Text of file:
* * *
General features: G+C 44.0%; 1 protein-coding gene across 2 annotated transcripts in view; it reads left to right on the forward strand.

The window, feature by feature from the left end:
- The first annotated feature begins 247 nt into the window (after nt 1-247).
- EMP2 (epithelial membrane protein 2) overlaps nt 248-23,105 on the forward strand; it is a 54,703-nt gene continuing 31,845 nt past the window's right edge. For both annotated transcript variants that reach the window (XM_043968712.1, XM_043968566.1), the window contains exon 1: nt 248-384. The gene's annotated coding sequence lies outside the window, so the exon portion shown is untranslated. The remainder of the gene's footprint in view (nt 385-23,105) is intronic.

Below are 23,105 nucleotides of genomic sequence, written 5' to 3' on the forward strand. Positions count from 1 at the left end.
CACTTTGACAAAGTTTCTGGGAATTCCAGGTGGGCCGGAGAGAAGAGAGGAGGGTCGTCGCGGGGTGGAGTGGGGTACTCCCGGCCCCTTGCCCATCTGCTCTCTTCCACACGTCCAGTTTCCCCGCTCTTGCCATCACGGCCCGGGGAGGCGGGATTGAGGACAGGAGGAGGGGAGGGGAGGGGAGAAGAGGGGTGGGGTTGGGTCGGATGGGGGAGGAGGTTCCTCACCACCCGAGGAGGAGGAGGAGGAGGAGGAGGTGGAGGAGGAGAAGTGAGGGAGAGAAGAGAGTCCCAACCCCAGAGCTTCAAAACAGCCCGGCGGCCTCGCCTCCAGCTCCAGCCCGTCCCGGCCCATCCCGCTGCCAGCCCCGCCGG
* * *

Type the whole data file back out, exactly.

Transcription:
General features: G+C 44.0%; 1 protein-coding gene across 2 annotated transcripts in view; it reads left to right on the forward strand.

The window, feature by feature from the left end:
- The first annotated feature begins 247 nt into the window (after nt 1-247).
- EMP2 (epithelial membrane protein 2) overlaps nt 248-23,105 on the forward strand; it is a 54,703-nt gene continuing 31,845 nt past the window's right edge. For both annotated transcript variants that reach the window (XM_043968712.1, XM_043968566.1), the window contains exon 1: nt 248-384. The gene's annotated coding sequence lies outside the window, so the exon portion shown is untranslated. The remainder of the gene's footprint in view (nt 385-23,105) is intronic.

Below are 23,105 nucleotides of genomic sequence, written 5' to 3' on the forward strand. Positions count from 1 at the left end.
CACTTTGACAAAGTTTCTGGGAATTCCAGGTGGGCCGGAGAGAAGAGAGGAGGGTCGTCGCGGGGTGGAGTGGGGTACTCCCGGCCCCTTGCCCATCTGCTCTCTTCCACACGTCCAGTTTCCCCGCTCTTGCCATCACGGCCCGGGGAGGCGGGATTGAGGACAGGAGGAGGGGAGGGGAGGGGAGAAGAGGGGTGGGGTTGGGTCGGATGGGGGAGGAGGTTCCTCACCACCCGAGGAGGAGGAGGAGGAGGAGGAGGTGGAGGAGGAGAAGTGAGGGAGAGAAGAGAGTCCCAACCCCAGAGCTTCAAAACAGCCCGGCGGCCTCGCCTCCAGCTCCAGCCCGTCCCGGCCCATCCCGCTGCCAGCCCCGCCGG